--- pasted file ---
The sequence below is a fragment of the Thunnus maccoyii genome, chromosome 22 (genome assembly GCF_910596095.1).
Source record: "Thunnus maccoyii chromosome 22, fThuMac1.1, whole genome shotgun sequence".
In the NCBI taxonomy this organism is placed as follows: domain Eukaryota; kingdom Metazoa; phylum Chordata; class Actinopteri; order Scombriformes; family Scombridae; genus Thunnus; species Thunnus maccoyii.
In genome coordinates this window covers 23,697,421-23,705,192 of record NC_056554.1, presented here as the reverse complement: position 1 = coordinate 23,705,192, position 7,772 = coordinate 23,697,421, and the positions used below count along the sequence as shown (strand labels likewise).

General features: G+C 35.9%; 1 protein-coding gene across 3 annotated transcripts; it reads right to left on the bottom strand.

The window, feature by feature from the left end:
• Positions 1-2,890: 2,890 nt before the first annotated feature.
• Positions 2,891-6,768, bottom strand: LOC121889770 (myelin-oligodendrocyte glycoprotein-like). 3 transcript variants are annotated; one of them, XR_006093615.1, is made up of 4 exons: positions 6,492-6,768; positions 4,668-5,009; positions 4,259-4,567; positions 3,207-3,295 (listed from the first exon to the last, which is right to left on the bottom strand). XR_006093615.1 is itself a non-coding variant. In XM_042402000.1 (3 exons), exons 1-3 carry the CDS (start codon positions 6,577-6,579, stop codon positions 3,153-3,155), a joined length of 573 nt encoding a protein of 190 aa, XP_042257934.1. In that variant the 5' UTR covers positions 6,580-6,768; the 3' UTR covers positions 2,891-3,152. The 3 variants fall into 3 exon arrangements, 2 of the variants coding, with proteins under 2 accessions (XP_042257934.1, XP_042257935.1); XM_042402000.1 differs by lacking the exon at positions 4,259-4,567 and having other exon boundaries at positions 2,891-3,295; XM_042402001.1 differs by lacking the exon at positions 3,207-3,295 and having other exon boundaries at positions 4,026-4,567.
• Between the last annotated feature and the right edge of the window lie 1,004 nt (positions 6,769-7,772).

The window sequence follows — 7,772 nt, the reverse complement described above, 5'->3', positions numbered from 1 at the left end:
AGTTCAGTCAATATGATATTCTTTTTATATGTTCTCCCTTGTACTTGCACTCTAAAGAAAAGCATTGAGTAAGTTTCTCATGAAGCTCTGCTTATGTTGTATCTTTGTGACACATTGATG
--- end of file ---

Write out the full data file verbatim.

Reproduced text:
The sequence below is a fragment of the Thunnus maccoyii genome, chromosome 22 (genome assembly GCF_910596095.1).
Source record: "Thunnus maccoyii chromosome 22, fThuMac1.1, whole genome shotgun sequence".
In the NCBI taxonomy this organism is placed as follows: domain Eukaryota; kingdom Metazoa; phylum Chordata; class Actinopteri; order Scombriformes; family Scombridae; genus Thunnus; species Thunnus maccoyii.
In genome coordinates this window covers 23,697,421-23,705,192 of record NC_056554.1, presented here as the reverse complement: position 1 = coordinate 23,705,192, position 7,772 = coordinate 23,697,421, and the positions used below count along the sequence as shown (strand labels likewise).

General features: G+C 35.9%; 1 protein-coding gene across 3 annotated transcripts; it reads right to left on the bottom strand.

The window, feature by feature from the left end:
• Positions 1-2,890: 2,890 nt before the first annotated feature.
• Positions 2,891-6,768, bottom strand: LOC121889770 (myelin-oligodendrocyte glycoprotein-like). 3 transcript variants are annotated; one of them, XR_006093615.1, is made up of 4 exons: positions 6,492-6,768; positions 4,668-5,009; positions 4,259-4,567; positions 3,207-3,295 (listed from the first exon to the last, which is right to left on the bottom strand). XR_006093615.1 is itself a non-coding variant. In XM_042402000.1 (3 exons), exons 1-3 carry the CDS (start codon positions 6,577-6,579, stop codon positions 3,153-3,155), a joined length of 573 nt encoding a protein of 190 aa, XP_042257934.1. In that variant the 5' UTR covers positions 6,580-6,768; the 3' UTR covers positions 2,891-3,152. The 3 variants fall into 3 exon arrangements, 2 of the variants coding, with proteins under 2 accessions (XP_042257934.1, XP_042257935.1); XM_042402000.1 differs by lacking the exon at positions 4,259-4,567 and having other exon boundaries at positions 2,891-3,295; XM_042402001.1 differs by lacking the exon at positions 3,207-3,295 and having other exon boundaries at positions 4,026-4,567.
• Between the last annotated feature and the right edge of the window lie 1,004 nt (positions 6,769-7,772).

The window sequence follows — 7,772 nt, the reverse complement described above, 5'->3', positions numbered from 1 at the left end:
AGTTCAGTCAATATGATATTCTTTTTATATGTTCTCCCTTGTACTTGCACTCTAAAGAAAAGCATTGAGTAAGTTTCTCATGAAGCTCTGCTTATGTTGTATCTTTGTGACACATTGATG